Yesterday Kelly and I took a vacation from homework (at least for me) and headed off to spend a day in San Francisco. Since part of the day involved a 45 minute BART ride I was able to catch up on some reading. On Saturday the latest copies of NEA Today and Technology & Learning appeared in my mail box. In what seems to be a strange coincidence to me, both magazines had articles on using video games in the classroom. If you don’t have your own print versions, click on these links.
The topic of video games in education has been of interest to me for awhile. However, I haven’t been quite sure were to start. Contrary to my generational stereotype (I’m 30) I not much of a gamer. That isn’t to say that I haven’t enjoyed a video game from time to time, but for the most part I rely on my students for keeping me informed on the latest video game trends. I am also not really sure where to find games that cover concepts taught as part of 7th and 8th grade science. Are there interesting and engaging games covering density and buoyancy?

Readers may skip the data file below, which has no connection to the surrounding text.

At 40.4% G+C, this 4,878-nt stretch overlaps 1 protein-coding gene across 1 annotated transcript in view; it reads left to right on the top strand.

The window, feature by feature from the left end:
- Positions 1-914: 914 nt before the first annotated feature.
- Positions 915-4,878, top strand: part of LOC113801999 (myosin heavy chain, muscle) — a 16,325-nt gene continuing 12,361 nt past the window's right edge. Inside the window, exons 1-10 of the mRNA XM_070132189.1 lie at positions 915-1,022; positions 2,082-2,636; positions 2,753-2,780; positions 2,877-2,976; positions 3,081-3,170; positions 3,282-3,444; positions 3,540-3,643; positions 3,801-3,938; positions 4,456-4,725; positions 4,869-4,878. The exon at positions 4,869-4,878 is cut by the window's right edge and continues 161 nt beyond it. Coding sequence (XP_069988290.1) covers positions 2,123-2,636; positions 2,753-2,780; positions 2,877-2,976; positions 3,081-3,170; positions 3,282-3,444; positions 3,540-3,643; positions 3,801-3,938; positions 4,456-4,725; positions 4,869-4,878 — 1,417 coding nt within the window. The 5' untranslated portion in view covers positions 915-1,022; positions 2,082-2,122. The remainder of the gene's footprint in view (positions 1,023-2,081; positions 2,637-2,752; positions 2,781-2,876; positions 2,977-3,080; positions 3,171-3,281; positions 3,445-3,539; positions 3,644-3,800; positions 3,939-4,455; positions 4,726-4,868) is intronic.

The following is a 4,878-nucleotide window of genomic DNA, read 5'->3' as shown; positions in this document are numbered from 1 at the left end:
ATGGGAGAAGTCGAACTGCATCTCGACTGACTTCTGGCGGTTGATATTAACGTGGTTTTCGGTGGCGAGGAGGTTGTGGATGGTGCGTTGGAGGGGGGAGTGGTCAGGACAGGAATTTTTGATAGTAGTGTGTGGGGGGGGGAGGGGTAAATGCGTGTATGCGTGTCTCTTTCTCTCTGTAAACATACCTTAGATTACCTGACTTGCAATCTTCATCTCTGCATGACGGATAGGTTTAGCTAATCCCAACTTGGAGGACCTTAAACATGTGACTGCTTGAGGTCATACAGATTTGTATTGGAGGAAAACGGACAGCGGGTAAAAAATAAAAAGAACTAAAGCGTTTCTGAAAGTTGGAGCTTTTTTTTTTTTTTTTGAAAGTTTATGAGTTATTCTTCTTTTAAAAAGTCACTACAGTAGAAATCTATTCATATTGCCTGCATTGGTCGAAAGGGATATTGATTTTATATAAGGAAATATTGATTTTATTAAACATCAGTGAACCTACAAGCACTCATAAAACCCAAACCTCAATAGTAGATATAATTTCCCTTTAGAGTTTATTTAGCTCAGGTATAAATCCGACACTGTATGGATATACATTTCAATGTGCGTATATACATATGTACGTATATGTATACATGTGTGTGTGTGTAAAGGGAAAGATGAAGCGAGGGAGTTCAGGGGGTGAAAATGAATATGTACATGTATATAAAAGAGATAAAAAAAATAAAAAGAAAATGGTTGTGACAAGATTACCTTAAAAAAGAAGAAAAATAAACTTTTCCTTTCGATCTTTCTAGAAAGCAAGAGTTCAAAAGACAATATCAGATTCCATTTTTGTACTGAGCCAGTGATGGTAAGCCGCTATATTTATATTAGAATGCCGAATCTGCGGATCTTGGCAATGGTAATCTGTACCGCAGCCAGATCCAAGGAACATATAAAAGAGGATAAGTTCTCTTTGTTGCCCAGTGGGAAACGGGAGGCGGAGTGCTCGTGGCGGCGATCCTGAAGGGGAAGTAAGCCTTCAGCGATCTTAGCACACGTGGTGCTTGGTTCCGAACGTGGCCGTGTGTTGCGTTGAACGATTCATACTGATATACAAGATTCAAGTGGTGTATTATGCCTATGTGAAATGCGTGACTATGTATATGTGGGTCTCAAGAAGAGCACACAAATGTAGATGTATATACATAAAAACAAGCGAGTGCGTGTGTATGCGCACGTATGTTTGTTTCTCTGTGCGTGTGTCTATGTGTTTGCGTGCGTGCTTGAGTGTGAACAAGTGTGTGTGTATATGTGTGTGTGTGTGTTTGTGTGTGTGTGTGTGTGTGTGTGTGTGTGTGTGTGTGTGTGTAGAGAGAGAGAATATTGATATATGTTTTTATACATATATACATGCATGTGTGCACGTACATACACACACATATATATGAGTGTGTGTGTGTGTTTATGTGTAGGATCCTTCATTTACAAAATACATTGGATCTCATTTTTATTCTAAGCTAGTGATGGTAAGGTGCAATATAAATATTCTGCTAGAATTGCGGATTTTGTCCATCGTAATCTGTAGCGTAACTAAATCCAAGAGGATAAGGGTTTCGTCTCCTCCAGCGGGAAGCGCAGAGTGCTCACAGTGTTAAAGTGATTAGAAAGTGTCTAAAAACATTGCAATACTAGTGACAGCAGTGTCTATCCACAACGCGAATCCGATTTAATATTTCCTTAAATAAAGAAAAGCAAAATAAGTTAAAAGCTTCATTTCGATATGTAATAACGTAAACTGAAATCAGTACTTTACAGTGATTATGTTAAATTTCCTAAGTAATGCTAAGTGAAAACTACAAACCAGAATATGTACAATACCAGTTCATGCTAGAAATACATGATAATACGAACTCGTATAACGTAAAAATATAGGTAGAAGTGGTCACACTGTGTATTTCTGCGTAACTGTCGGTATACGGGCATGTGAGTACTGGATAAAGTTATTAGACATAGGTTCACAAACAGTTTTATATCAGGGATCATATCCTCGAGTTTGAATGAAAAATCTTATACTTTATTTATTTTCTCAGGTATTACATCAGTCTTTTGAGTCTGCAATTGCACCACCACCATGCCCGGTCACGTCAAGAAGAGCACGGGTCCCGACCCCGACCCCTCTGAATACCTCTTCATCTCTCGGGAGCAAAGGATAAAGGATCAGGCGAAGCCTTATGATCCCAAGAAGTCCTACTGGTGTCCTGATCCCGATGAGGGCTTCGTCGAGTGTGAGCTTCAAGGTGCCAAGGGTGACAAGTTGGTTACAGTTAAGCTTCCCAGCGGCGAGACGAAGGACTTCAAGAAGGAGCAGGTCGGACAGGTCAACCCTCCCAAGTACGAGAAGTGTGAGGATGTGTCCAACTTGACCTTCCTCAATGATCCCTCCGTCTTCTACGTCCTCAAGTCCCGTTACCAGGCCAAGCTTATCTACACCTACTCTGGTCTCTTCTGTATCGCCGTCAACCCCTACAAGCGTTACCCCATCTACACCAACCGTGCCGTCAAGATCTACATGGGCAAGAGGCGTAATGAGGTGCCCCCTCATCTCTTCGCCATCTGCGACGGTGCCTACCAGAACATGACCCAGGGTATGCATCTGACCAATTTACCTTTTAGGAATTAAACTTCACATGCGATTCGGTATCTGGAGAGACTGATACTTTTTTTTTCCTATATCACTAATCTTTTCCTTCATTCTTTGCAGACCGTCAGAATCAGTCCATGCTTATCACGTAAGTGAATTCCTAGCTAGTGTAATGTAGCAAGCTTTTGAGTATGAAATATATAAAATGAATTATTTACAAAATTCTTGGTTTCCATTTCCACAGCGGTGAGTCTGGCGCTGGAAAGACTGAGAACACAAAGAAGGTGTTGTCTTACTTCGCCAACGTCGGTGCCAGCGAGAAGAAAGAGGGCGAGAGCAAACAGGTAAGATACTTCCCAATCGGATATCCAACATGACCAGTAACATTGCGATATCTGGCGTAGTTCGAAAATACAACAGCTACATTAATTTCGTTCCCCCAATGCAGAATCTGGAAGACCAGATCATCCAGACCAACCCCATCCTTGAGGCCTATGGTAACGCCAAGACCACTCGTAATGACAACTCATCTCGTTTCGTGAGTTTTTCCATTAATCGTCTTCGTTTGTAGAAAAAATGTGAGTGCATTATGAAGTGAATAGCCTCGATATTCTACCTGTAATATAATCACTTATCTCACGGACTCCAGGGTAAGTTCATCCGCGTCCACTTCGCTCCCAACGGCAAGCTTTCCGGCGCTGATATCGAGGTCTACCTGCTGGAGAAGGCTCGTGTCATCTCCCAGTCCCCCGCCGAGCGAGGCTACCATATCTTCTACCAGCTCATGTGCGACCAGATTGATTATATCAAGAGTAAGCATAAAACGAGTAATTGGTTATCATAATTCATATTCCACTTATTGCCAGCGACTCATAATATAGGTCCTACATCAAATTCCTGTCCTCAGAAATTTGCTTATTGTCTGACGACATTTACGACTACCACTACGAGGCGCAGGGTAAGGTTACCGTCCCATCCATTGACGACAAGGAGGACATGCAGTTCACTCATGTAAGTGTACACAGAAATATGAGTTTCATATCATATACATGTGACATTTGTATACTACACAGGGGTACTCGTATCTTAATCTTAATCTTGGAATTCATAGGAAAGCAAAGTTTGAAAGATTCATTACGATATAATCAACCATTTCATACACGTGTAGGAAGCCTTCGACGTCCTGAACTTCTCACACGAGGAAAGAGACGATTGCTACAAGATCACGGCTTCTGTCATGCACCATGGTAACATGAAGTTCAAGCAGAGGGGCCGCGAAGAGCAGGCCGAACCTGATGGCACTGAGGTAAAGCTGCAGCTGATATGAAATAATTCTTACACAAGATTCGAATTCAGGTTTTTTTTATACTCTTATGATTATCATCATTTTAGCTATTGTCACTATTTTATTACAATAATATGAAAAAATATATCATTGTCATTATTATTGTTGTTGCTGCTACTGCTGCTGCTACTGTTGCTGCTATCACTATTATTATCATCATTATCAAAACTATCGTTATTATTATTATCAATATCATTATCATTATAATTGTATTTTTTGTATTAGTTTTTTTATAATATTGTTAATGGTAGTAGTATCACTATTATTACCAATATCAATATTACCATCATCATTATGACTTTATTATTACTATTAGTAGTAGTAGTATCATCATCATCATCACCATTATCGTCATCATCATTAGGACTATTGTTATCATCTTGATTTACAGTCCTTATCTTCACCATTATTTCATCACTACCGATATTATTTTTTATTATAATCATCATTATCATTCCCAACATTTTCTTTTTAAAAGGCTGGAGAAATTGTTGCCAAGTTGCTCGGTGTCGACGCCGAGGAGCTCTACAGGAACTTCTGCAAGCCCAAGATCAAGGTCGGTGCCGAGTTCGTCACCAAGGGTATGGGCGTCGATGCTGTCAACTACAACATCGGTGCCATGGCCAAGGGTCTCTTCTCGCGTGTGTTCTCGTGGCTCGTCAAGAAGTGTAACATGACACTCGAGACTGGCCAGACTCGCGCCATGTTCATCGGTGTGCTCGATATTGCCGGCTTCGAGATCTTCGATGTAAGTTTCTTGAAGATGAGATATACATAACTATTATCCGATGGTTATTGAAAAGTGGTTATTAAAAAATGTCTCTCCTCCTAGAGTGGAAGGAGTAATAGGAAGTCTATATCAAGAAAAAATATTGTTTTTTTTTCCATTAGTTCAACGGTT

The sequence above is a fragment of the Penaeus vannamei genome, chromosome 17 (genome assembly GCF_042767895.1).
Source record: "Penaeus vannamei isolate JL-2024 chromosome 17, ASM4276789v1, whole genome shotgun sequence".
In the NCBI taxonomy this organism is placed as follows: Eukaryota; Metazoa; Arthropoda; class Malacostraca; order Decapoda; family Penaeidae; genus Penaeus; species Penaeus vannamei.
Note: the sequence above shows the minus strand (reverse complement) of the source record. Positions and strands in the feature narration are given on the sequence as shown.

In spite of a few hurdles I need to conquer, I am intrigued by the idea of bringing video games into my classroom. Video games play a huge role in the daily after-school activities of many of my students. According to my class technology survey, 65% of my students reported using the computers and the Internet to game at home. Today during a class conversation about how to participate in Moodle discussion forums all of the students who had participated in a discussion forum in the past had done so to find out more information about their favorite game. All of these signs say to me that my students are interested and engaged by video games, willing to spend extra time playing them, and willing to learn more about them on their own. Ironically, this is exactly how I want them to feel about the concepts I am teaching! It seems like video games might be a great portal for “tricking” them into learning.
On the BART ride home with my magazines finished I spent some time searching for articles, websites, and blogs on my phone. I found two interesting blogs on video games in education. David McDivitt, a history and sociology teacher in Indiana (who was quoted in the NEA article) and Bill MacKenty both have some great resources that have my mind flowing. Check them out when you have a chance and let me know if you see any great science games.